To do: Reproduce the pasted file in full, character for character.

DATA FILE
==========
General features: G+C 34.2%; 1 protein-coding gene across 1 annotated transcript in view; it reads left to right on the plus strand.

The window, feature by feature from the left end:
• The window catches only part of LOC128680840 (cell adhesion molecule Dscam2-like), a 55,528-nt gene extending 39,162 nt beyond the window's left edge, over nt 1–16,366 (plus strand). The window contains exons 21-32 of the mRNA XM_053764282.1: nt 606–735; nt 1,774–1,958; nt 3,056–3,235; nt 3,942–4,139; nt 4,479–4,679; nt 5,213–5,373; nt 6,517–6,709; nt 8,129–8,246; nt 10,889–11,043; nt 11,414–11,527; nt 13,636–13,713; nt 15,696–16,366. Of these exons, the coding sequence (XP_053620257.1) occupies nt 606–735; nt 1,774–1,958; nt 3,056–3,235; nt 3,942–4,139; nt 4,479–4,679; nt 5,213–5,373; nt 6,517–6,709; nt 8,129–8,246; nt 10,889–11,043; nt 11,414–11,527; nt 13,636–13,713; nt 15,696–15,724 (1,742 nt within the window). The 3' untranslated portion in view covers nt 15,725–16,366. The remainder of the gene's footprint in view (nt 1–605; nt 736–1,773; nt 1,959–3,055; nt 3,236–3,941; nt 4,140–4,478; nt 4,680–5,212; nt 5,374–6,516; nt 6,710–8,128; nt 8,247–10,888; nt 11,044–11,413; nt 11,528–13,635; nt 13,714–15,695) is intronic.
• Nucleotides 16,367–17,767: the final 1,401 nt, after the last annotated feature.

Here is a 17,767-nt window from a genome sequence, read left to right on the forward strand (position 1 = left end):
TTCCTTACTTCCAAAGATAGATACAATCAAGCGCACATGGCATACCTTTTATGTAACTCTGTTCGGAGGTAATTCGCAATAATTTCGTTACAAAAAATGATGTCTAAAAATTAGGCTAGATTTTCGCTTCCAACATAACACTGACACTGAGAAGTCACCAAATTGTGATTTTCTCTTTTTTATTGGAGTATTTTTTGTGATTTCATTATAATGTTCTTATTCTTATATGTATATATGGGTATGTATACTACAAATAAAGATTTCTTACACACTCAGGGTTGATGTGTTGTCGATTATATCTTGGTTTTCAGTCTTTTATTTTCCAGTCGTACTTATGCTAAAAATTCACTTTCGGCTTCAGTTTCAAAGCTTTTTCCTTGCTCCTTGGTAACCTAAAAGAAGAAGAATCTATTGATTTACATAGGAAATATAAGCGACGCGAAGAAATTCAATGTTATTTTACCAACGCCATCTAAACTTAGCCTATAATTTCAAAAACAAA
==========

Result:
General features: G+C 34.2%; 1 protein-coding gene across 1 annotated transcript in view; it reads left to right on the plus strand.

The window, feature by feature from the left end:
• The window catches only part of LOC128680840 (cell adhesion molecule Dscam2-like), a 55,528-nt gene extending 39,162 nt beyond the window's left edge, over nt 1–16,366 (plus strand). The window contains exons 21-32 of the mRNA XM_053764282.1: nt 606–735; nt 1,774–1,958; nt 3,056–3,235; nt 3,942–4,139; nt 4,479–4,679; nt 5,213–5,373; nt 6,517–6,709; nt 8,129–8,246; nt 10,889–11,043; nt 11,414–11,527; nt 13,636–13,713; nt 15,696–16,366. Of these exons, the coding sequence (XP_053620257.1) occupies nt 606–735; nt 1,774–1,958; nt 3,056–3,235; nt 3,942–4,139; nt 4,479–4,679; nt 5,213–5,373; nt 6,517–6,709; nt 8,129–8,246; nt 10,889–11,043; nt 11,414–11,527; nt 13,636–13,713; nt 15,696–15,724 (1,742 nt within the window). The 3' untranslated portion in view covers nt 15,725–16,366. The remainder of the gene's footprint in view (nt 1–605; nt 736–1,773; nt 1,959–3,055; nt 3,236–3,941; nt 4,140–4,478; nt 4,680–5,212; nt 5,374–6,516; nt 6,710–8,128; nt 8,247–10,888; nt 11,044–11,413; nt 11,528–13,635; nt 13,714–15,695) is intronic.
• Nucleotides 16,367–17,767: the final 1,401 nt, after the last annotated feature.

Here is a 17,767-nt window from a genome sequence, read left to right on the forward strand (position 1 = left end):
TTCCTTACTTCCAAAGATAGATACAATCAAGCGCACATGGCATACCTTTTATGTAACTCTGTTCGGAGGTAATTCGCAATAATTTCGTTACAAAAAATGATGTCTAAAAATTAGGCTAGATTTTCGCTTCCAACATAACACTGACACTGAGAAGTCACCAAATTGTGATTTTCTCTTTTTTATTGGAGTATTTTTTGTGATTTCATTATAATGTTCTTATTCTTATATGTATATATGGGTATGTATACTACAAATAAAGATTTCTTACACACTCAGGGTTGATGTGTTGTCGATTATATCTTGGTTTTCAGTCTTTTATTTTCCAGTCGTACTTATGCTAAAAATTCACTTTCGGCTTCAGTTTCAAAGCTTTTTCCTTGCTCCTTGGTAACCTAAAAGAAGAAGAATCTATTGATTTACATAGGAAATATAAGCGACGCGAAGAAATTCAATGTTATTTTACCAACGCCATCTAAACTTAGCCTATAATTTCAAAAACAAA